Welcome to my second blog of Photography Bluff.
Sorry for being lazy these days and this is only my third publish this month and it’s nearly the end of it already. I have been very much tied up with my photography work and even though I have lots to bluff about, I just don’t have the time to put my thoughts into words. But here I am, talking about something that I want to say for sometime.
THE DEATH OF DSLRS…
Ok, many may disagree but it seems like a denial from those who believe in the long history of SLR development. Yes, Single Lens Reflect system has been around for many decades and it’s one of the longest surviving ‘platform’ in any photographic format since ‘photography’ was invented in the late 1800’s, and certainly the most popular! So I don’t blame people who disagree with me. I do not intend to hide my feeling towards this great platform. But just look at how SLR destroy other platforms before it, such as the rangefinder camera (thought this platform seems to have reinvented itself and becomes a quirky trend in modern days). SLR really helped to popularise the 35mm photography worldwide. Yes, Leica may have popularise the 35mm format but even in the old days, Leica was expensive. SLR on the other hand, because of its affordability that many had a taste of being a photographer at some point in their lives.
So SLR was important and even more so when things turned digital in the early 2000’s. This platform continued to propel ‘affordable’ photography to many, from uncle Bob to professional Joe. Stable as this platform seems, every good thing always comes to an end at some point. A new platform is about to take over.
Let me reiterate the design of SLR, which hasn’t changed mechanically since this platform started. There’s the film pool, a lens mount, a shutter with a mirror in front of it at 45 degree that reflects the image from the lens right upto a pentaprism and perfectly transmits through a tunnel and finally hits our eyes. That hasn’t changed even in the digital world, just that the film has been replaced by a digital sensor, pretty much.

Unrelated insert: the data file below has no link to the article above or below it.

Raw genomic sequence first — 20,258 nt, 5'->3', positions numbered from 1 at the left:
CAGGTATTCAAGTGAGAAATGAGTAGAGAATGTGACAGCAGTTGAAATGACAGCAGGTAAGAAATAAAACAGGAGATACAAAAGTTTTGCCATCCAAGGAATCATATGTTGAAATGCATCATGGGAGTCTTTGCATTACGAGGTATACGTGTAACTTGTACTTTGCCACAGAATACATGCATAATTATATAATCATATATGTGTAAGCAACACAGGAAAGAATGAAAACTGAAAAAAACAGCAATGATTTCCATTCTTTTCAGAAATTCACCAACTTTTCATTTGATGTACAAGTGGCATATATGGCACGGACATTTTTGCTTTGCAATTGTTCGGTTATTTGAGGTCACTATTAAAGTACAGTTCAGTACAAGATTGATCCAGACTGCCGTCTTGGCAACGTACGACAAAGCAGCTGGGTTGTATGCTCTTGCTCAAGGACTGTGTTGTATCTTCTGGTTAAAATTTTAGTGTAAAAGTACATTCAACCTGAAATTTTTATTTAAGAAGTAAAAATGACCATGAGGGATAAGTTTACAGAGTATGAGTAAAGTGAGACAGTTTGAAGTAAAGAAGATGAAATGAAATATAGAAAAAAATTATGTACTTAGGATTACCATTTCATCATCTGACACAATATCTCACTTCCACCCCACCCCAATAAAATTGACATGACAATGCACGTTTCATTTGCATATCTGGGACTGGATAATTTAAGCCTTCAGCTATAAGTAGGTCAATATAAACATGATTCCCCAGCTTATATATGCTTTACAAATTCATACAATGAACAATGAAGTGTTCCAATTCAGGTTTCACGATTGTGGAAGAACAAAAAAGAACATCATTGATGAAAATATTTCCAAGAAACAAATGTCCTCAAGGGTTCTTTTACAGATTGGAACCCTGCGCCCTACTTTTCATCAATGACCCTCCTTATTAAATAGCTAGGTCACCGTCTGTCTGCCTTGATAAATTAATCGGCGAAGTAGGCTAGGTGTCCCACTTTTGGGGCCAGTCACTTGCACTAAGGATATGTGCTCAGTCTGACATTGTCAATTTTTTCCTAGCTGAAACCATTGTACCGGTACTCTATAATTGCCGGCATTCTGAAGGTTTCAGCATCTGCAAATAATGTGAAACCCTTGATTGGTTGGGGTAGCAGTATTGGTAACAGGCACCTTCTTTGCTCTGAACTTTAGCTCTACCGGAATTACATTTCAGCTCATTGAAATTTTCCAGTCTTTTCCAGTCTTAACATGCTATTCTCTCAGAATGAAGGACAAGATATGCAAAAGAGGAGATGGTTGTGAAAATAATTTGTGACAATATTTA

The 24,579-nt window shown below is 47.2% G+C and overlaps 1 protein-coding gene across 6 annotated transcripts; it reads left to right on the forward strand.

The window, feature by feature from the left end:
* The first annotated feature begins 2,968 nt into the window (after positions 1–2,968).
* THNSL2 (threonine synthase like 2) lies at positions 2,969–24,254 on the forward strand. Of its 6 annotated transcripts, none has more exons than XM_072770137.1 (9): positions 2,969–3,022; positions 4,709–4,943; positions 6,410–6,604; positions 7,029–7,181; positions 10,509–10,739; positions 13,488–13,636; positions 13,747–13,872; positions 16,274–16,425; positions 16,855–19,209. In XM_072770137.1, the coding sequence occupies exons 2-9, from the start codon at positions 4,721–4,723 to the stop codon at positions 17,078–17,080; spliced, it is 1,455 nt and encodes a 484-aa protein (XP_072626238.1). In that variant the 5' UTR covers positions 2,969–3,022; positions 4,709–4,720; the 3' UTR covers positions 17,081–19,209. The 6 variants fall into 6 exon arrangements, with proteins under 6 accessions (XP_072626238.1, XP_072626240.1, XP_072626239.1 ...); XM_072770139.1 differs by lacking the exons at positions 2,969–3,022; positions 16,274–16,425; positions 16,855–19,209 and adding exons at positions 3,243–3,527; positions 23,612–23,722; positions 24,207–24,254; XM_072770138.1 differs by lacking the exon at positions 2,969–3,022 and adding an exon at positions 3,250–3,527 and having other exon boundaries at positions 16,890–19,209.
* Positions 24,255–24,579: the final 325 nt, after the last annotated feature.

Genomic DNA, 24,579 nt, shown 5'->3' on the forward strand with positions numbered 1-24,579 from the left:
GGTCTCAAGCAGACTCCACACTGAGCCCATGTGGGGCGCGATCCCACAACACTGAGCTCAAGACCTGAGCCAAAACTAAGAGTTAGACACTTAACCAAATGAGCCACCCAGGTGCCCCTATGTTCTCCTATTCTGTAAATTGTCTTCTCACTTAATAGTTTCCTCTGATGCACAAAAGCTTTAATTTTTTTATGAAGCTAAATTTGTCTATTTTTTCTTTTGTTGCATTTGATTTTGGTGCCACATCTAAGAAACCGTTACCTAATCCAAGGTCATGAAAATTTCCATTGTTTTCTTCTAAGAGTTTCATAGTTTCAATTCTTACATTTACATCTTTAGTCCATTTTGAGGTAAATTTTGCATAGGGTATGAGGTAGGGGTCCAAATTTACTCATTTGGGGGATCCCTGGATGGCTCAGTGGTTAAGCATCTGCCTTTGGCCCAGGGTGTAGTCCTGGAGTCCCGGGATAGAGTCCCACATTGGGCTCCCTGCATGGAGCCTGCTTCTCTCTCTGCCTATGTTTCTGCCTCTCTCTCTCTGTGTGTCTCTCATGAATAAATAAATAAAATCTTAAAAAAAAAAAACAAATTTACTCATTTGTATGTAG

So this design is indeed… old school. It may seem cool to anyone who is new to DSLRs but for those who started using SLRs back in the 60’s or 70’s would think that this isn’t right. Why they haven’t changed anything, yet, all these years? Well, the answer is NOTHING… much.
Ever since the Canon EOS 5D entered the market, the word just screamed at this magnificent camera, it’s the first affordable full frame DSLR in the world! Then the mark II brought videography into the hands of photographers with cinematic effects. Nikon provided the highest pixel counts in recent years for 35mm digital format together with the best low light performing sensors. Yes these two big boys are cats and dogs in the DSLR stadium but look closer at what they actually did in the past few decades for the revolution of SLRs? Umm… focusing speed, metering, ISO developments and squeezing more pixels to that sensor? But underneath all these ‘technologies’, it’s still an old school camera. A film SLR photographer will have not much trouble ‘digitizing’ himself. However, try asking him to pick up a mirrorless camera is another matter because it can be a different beast and feel strange to some senior photographers.
There isn’t doubt that DSLR still triumphs in terms of ruggedness and high end image quality. But this gap is closing with the introduction of full frame mirrorless cameras such as the Sony A7 series. I think both Nikon and Canon are both confused of their own doings, either have tried mirrorless with limited success. Unlike Sony, which was a company that I truly hated when it acquired Konica-Minolta. But it’s a company that I started to admire recently for doing something bold. I personally believe that the A7 series is the beginning of a new era in 35mm digital format, much of the same revolution like the original Canon EOS 5D did in the digital photography market.